Australia has some of the world’s most beautiful and colourful stag beetles.
About 1400 species of stag beetle (family Lucanidae) have so far been scientifically described and named worldwide. Of these, 95 occur in Australia, including some of the most spectacular species. Many, however, lead cryptic lives. Their grub-like larvae chew away quietly in or under fungus-riddled dead logs on forest floors, where they pupate and eventually turn into attractive adults. These often stay hidden under the logs, males venturing out in the open only when looking for mates. The adults of many species can’t fly and don’t eat, surviving on reserves built up during their larval lives, which may be just enough to see them through until they mate. But not all stag beetles’ lives are the same. Some, including quite a few pictured here, can fly after they emerge as adults and feed on ripe, soft fruit, the oozing sap of wounded trees or nectar of some flowers.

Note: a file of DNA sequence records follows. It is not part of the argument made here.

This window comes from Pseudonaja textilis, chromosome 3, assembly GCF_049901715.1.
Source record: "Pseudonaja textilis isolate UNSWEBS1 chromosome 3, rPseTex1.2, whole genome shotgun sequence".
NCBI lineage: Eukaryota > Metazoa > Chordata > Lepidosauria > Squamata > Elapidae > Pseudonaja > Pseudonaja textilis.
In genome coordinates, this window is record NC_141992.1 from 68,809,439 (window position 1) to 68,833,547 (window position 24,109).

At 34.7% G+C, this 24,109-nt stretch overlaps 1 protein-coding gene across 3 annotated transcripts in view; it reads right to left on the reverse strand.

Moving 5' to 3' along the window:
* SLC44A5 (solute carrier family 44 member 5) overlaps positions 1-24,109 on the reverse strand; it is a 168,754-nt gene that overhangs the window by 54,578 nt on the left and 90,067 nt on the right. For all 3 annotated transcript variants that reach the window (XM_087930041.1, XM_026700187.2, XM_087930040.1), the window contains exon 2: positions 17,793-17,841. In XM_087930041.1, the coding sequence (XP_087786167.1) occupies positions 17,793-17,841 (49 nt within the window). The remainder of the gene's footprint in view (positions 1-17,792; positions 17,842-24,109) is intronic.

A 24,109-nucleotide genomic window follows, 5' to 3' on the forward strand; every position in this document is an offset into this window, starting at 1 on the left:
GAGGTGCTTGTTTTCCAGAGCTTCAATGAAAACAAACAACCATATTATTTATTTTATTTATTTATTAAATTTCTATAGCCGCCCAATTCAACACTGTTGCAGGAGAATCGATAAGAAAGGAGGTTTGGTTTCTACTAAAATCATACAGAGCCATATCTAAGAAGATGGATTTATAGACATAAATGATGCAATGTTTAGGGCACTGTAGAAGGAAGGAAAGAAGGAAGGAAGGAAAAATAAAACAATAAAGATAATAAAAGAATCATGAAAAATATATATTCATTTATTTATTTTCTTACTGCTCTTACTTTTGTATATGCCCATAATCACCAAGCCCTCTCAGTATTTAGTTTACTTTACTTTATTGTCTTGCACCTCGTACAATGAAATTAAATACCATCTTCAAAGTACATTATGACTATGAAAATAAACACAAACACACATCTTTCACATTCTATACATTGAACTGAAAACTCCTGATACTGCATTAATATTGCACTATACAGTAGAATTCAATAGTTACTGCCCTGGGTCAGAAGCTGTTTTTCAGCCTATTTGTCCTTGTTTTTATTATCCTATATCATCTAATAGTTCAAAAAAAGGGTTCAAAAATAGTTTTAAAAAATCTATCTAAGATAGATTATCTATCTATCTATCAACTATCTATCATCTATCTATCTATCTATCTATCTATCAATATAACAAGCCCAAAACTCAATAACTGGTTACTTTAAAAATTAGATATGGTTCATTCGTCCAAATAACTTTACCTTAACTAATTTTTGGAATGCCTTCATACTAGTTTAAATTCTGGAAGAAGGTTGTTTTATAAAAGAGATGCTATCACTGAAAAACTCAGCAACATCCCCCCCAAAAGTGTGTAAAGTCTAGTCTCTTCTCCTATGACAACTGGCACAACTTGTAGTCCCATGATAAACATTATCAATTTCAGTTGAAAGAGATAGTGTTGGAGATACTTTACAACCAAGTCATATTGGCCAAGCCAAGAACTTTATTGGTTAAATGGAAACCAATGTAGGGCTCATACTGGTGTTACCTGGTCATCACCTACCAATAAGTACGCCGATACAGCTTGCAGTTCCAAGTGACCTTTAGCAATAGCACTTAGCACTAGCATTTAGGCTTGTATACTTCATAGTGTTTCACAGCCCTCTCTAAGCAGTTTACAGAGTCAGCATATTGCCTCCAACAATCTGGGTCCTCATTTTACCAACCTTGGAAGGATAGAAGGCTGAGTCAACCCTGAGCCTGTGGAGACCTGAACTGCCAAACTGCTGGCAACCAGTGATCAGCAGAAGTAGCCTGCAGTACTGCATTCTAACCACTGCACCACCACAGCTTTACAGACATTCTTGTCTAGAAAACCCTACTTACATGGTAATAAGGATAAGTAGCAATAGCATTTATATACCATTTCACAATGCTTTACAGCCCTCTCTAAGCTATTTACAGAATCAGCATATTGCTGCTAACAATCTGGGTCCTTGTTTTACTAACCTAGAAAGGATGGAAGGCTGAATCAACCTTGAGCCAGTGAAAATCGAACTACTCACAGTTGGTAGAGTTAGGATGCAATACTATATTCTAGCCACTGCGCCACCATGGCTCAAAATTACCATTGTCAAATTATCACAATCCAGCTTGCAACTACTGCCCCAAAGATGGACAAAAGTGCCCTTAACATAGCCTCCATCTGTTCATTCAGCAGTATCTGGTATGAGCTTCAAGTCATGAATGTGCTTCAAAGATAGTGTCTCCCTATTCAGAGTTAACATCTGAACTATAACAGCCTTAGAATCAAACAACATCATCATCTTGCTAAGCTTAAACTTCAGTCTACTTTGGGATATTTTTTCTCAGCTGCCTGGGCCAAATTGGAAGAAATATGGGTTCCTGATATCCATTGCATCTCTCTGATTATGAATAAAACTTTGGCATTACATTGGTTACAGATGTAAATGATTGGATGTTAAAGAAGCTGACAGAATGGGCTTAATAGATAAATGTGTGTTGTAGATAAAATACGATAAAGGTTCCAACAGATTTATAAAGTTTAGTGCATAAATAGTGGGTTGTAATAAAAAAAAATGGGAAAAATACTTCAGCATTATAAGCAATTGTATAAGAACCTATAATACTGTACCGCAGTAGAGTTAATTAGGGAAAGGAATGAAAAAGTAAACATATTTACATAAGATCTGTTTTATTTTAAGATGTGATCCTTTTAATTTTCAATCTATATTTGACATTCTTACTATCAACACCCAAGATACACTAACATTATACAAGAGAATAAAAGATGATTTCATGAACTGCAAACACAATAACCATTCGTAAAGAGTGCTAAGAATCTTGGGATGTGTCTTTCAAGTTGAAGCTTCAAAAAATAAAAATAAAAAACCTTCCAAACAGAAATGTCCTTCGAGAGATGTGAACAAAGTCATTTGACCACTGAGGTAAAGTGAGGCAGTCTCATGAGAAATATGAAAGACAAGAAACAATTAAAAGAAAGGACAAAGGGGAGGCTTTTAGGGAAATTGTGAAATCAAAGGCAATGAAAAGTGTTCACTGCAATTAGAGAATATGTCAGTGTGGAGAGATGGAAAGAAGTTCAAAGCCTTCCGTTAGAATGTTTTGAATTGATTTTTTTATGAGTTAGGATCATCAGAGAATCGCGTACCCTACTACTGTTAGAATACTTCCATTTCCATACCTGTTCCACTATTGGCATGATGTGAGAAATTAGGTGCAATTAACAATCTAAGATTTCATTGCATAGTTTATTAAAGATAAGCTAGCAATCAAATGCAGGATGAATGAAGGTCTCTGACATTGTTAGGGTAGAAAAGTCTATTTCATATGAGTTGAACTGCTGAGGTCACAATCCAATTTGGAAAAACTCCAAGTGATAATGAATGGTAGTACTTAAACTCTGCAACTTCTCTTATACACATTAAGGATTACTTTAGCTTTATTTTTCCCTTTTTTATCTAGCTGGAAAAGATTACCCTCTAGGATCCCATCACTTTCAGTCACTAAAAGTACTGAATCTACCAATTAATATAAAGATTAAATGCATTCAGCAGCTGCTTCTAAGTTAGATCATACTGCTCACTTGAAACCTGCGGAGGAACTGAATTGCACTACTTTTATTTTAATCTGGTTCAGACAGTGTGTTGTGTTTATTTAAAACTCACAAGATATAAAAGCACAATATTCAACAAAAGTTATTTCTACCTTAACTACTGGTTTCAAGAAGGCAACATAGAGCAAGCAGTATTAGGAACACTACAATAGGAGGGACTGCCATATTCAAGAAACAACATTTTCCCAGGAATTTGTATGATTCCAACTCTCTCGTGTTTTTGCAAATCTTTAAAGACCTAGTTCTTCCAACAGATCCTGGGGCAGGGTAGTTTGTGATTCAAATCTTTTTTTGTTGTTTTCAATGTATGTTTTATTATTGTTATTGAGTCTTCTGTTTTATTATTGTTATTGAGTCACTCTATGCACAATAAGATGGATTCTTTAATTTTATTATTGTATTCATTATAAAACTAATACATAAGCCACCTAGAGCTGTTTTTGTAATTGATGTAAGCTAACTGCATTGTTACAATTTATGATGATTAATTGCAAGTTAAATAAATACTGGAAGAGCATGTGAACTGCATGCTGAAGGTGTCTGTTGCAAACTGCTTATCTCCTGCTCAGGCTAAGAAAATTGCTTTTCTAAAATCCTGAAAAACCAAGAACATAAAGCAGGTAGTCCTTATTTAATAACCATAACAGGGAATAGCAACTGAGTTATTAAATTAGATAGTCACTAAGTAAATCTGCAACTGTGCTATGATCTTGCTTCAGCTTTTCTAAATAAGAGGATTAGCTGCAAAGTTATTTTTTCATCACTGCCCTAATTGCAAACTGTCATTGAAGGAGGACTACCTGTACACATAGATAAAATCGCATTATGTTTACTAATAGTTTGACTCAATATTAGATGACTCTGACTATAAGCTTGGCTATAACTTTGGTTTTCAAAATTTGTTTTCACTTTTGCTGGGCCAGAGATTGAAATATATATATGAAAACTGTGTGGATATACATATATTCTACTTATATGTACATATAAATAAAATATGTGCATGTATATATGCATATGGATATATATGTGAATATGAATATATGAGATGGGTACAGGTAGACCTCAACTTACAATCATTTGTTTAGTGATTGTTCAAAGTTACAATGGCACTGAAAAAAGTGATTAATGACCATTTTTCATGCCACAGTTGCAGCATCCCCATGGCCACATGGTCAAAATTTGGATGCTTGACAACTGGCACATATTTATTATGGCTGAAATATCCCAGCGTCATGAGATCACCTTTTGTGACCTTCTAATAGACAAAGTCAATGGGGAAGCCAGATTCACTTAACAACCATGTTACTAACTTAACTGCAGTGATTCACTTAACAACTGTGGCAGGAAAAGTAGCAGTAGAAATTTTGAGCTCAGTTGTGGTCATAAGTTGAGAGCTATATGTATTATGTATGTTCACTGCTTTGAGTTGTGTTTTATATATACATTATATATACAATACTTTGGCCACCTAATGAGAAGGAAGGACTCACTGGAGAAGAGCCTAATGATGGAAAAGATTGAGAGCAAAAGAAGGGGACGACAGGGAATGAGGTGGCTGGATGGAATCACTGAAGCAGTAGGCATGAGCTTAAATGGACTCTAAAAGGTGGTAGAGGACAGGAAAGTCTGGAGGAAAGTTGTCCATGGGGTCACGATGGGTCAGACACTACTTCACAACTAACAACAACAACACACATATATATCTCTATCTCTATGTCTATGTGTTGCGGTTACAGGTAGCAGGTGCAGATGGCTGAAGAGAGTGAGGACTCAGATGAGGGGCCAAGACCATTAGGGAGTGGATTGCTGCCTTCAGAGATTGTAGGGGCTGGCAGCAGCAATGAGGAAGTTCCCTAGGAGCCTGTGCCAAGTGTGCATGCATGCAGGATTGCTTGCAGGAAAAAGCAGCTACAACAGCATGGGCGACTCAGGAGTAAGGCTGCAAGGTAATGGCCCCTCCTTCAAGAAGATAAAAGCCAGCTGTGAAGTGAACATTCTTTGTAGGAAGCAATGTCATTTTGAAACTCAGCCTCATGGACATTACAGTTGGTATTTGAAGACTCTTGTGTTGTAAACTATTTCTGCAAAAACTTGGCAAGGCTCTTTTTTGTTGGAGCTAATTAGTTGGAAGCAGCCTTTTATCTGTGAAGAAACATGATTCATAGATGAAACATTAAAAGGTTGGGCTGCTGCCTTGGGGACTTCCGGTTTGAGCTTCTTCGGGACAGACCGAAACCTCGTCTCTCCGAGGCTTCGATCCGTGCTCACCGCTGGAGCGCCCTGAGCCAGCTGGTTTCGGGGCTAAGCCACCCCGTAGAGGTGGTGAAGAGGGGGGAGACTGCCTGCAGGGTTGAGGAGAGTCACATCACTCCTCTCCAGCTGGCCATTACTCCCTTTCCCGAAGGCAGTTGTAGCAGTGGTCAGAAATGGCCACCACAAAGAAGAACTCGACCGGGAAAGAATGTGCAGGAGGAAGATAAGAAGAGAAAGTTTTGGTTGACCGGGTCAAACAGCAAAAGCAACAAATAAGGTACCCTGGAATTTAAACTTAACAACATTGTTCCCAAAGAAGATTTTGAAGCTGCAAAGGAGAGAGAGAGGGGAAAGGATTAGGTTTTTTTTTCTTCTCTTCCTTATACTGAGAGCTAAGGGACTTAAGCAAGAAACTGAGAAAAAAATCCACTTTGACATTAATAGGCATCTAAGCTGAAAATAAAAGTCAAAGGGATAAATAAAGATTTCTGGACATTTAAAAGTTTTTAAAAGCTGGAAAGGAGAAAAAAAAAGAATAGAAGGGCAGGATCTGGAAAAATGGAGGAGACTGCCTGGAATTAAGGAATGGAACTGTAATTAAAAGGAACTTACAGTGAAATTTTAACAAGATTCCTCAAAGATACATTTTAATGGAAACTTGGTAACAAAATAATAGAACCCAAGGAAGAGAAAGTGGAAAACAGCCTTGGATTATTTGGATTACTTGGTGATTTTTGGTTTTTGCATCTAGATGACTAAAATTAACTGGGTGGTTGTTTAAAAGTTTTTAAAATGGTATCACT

24mm Actual size
Some stag beetles are good, albeit slow, flyers, helped by a wingspan that’s slightly longer than their body length.